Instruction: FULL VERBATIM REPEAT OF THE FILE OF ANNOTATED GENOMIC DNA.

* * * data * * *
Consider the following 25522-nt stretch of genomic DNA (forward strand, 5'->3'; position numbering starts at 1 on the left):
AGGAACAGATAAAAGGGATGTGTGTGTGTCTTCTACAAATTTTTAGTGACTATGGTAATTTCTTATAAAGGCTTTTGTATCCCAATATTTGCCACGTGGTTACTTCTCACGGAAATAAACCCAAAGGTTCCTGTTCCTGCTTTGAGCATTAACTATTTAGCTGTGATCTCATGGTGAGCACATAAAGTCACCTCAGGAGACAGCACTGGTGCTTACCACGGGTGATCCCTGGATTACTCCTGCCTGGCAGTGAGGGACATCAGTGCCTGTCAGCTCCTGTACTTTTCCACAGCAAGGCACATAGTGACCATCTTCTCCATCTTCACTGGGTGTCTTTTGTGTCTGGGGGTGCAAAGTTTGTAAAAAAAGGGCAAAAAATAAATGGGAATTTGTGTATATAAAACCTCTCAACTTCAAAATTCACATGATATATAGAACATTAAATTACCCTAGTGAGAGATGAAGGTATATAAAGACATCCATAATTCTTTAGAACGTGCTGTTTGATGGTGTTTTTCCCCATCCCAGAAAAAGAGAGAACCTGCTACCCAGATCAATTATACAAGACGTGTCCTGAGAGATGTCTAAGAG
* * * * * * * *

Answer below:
Consider the following 25522-nt stretch of genomic DNA (forward strand, 5'->3'; position numbering starts at 1 on the left):
AGGAACAGATAAAAGGGATGTGTGTGTGTCTTCTACAAATTTTTAGTGACTATGGTAATTTCTTATAAAGGCTTTTGTATCCCAATATTTGCCACGTGGTTACTTCTCACGGAAATAAACCCAAAGGTTCCTGTTCCTGCTTTGAGCATTAACTATTTAGCTGTGATCTCATGGTGAGCACATAAAGTCACCTCAGGAGACAGCACTGGTGCTTACCACGGGTGATCCCTGGATTACTCCTGCCTGGCAGTGAGGGACATCAGTGCCTGTCAGCTCCTGTACTTTTCCACAGCAAGGCACATAGTGACCATCTTCTCCATCTTCACTGGGTGTCTTTTGTGTCTGGGGGTGCAAAGTTTGTAAAAAAAGGGCAAAAAATAAATGGGAATTTGTGTATATAAAACCTCTCAACTTCAAAATTCACATGATATATAGAACATTAAATTACCCTAGTGAGAGATGAAGGTATATAAAGACATCCATAATTCTTTAGAACGTGCTGTTTGATGGTGTTTTTCCCCATCCCAGAAAAAGAGAGAACCTGCTACCCAGATCAATTATACAAGACGTGTCCTGAGAGATGTCTAAGAG